24 Dec 2009
Talking to David Hembrow
Australian cycling, a mono culture. Let’s expand horizons.
There are some great bike blogs in this world, and it’s on these blogs that the best information is being exchanged, good stuff about how to grow urban cycling in our needy times.
Needy from a public health point of view, (we are a very fat nation, Australia) and needy from a climate change point of view. We are a spendthrift nation, too.
Our carbon footprint, each of us, is over 20 tons. We go everywhere in our cars, even the shortest trip has us reaching for the keys.
I say that our cars are not a life style choice as we suppose, but a lifesteal choice. Each unnecessary trip in a car steals an exercise opportunity
Many blogs contribute to this semi underground debate on urban biking Two have come to fascinate me.
Those of Mikael Colville-Andersen in Copenhagen, (copenhagninze.com) and that of David Hembrow in Holland. (A view from the cycle path)
David is actually a Brit. who moved to the Netherlands with his family for the better bike infrastructure, which he now enjoys and makes wicker bike baskets too.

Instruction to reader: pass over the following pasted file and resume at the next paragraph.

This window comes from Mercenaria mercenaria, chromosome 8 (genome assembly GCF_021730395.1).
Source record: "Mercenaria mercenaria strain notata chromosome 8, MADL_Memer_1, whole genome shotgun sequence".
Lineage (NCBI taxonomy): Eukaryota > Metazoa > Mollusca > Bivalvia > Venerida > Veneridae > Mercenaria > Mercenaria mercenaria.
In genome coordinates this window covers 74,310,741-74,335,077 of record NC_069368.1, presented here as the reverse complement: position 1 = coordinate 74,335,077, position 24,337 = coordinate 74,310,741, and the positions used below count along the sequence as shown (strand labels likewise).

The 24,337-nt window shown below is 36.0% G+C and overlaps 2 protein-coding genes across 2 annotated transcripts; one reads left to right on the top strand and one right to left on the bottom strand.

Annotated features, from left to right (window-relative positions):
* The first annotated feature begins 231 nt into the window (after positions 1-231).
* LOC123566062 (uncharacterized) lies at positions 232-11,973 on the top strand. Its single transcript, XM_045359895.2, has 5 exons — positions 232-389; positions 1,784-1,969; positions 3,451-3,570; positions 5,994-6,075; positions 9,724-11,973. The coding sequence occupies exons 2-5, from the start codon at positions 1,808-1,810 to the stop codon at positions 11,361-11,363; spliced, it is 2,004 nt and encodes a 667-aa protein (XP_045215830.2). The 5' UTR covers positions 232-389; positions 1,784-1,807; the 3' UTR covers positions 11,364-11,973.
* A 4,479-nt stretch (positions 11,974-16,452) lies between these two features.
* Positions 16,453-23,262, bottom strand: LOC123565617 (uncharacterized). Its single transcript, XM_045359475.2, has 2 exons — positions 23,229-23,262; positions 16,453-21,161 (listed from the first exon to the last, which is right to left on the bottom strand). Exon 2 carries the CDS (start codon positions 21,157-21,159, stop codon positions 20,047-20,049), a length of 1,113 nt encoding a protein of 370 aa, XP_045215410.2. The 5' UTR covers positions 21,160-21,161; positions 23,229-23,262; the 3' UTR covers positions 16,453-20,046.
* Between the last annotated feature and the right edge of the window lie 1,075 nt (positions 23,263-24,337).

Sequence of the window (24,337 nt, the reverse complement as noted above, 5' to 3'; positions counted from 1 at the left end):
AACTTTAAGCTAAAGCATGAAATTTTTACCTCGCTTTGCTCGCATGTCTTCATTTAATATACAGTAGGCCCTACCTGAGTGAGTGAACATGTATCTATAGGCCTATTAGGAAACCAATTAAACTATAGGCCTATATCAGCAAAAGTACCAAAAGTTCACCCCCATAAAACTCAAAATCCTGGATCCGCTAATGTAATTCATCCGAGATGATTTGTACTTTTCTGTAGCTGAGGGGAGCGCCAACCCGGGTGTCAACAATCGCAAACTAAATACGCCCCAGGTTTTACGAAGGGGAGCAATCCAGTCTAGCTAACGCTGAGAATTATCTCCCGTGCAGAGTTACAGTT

If David has a fault, it’s his constant posting of the Dutch as such paragons of bike lane building, etc. It makes you just feel like giving up in a country like Australia.
I’ve told David this, but he can’t stop. How could you in a country with 29,000 kms. of cycle paths? It’s sickening.
Anyway, my wish is to interview all the great bike bloggers of the world. With no grants, that’s a probably an impossible dream.
In the meantime, I’ve been using a young videographer, Violeta Brana-Lafourcade, who’s super economical, to go places for me, and to film interviews, which she’s done with flair.
Two with Mikael have already been posted. The Guy from Cycle Chic and; Talking to Mikael.
Now, here’s what Violeta sent me on David Hembrow. I hope you like; Talking to David Henbrow. Do leave a comment. It’s mainly about Sit-up bikes which I see as the key to change here.
Thousand will say the type of bike does not matter much, but are they right? Here’s David.
After, making this film, I sent to it David Hembrow with a question which I would have liked Violeta to ask him if I’d thought of it before her visit.
David, Do you think that the sit-up bike sets up a different
“conversation” with other road users as compared with the bent over position favored here?
I think the sit-up is friendlier, that one can make eye contact more easily, and that it’s more apt to be friendly.